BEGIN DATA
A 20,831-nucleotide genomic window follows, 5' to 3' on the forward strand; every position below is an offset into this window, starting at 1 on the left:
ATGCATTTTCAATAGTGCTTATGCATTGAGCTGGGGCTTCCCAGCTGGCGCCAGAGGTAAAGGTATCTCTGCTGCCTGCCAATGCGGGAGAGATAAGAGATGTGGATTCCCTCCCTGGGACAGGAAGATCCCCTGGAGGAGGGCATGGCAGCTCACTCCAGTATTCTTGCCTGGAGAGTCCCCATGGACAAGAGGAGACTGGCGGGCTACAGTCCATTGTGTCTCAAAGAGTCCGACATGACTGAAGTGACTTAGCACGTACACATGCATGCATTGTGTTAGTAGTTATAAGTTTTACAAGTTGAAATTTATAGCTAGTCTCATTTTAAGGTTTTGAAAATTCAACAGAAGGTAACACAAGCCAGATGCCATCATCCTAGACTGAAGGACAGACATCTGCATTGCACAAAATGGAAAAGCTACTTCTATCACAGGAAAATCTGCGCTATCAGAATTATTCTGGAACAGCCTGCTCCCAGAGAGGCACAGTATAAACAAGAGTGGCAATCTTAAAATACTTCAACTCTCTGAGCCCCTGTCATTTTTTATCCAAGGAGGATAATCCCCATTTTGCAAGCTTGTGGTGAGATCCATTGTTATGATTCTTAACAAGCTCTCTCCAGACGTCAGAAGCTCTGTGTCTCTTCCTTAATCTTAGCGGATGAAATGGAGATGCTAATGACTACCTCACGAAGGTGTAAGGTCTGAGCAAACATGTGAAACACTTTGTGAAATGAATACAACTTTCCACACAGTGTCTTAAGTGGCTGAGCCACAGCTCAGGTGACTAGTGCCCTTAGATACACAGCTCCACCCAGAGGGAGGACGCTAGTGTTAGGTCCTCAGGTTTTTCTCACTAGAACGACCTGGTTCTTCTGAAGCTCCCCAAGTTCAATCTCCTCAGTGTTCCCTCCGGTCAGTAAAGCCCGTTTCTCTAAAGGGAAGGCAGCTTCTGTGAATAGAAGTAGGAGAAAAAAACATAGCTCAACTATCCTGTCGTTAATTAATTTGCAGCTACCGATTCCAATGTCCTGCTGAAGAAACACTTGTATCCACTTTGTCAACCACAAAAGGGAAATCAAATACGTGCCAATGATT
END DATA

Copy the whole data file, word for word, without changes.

A 20,831-nucleotide genomic window follows, 5' to 3' on the forward strand; every position below is an offset into this window, starting at 1 on the left:
ATGCATTTTCAATAGTGCTTATGCATTGAGCTGGGGCTTCCCAGCTGGCGCCAGAGGTAAAGGTATCTCTGCTGCCTGCCAATGCGGGAGAGATAAGAGATGTGGATTCCCTCCCTGGGACAGGAAGATCCCCTGGAGGAGGGCATGGCAGCTCACTCCAGTATTCTTGCCTGGAGAGTCCCCATGGACAAGAGGAGACTGGCGGGCTACAGTCCATTGTGTCTCAAAGAGTCCGACATGACTGAAGTGACTTAGCACGTACACATGCATGCATTGTGTTAGTAGTTATAAGTTTTACAAGTTGAAATTTATAGCTAGTCTCATTTTAAGGTTTTGAAAATTCAACAGAAGGTAACACAAGCCAGATGCCATCATCCTAGACTGAAGGACAGACATCTGCATTGCACAAAATGGAAAAGCTACTTCTATCACAGGAAAATCTGCGCTATCAGAATTATTCTGGAACAGCCTGCTCCCAGAGAGGCACAGTATAAACAAGAGTGGCAATCTTAAAATACTTCAACTCTCTGAGCCCCTGTCATTTTTTATCCAAGGAGGATAATCCCCATTTTGCAAGCTTGTGGTGAGATCCATTGTTATGATTCTTAACAAGCTCTCTCCAGACGTCAGAAGCTCTGTGTCTCTTCCTTAATCTTAGCGGATGAAATGGAGATGCTAATGACTACCTCACGAAGGTGTAAGGTCTGAGCAAACATGTGAAACACTTTGTGAAATGAATACAACTTTCCACACAGTGTCTTAAGTGGCTGAGCCACAGCTCAGGTGACTAGTGCCCTTAGATACACAGCTCCACCCAGAGGGAGGACGCTAGTGTTAGGTCCTCAGGTTTTTCTCACTAGAACGACCTGGTTCTTCTGAAGCTCCCCAAGTTCAATCTCCTCAGTGTTCCCTCCGGTCAGTAAAGCCCGTTTCTCTAAAGGGAAGGCAGCTTCTGTGAATAGAAGTAGGAGAAAAAAACATAGCTCAACTATCCTGTCGTTAATTAATTTGCAGCTACCGATTCCAATGTCCTGCTGAAGAAACACTTGTATCCACTTTGTCAACCACAAAAGGGAAATCAAATACGTGCCAATGATT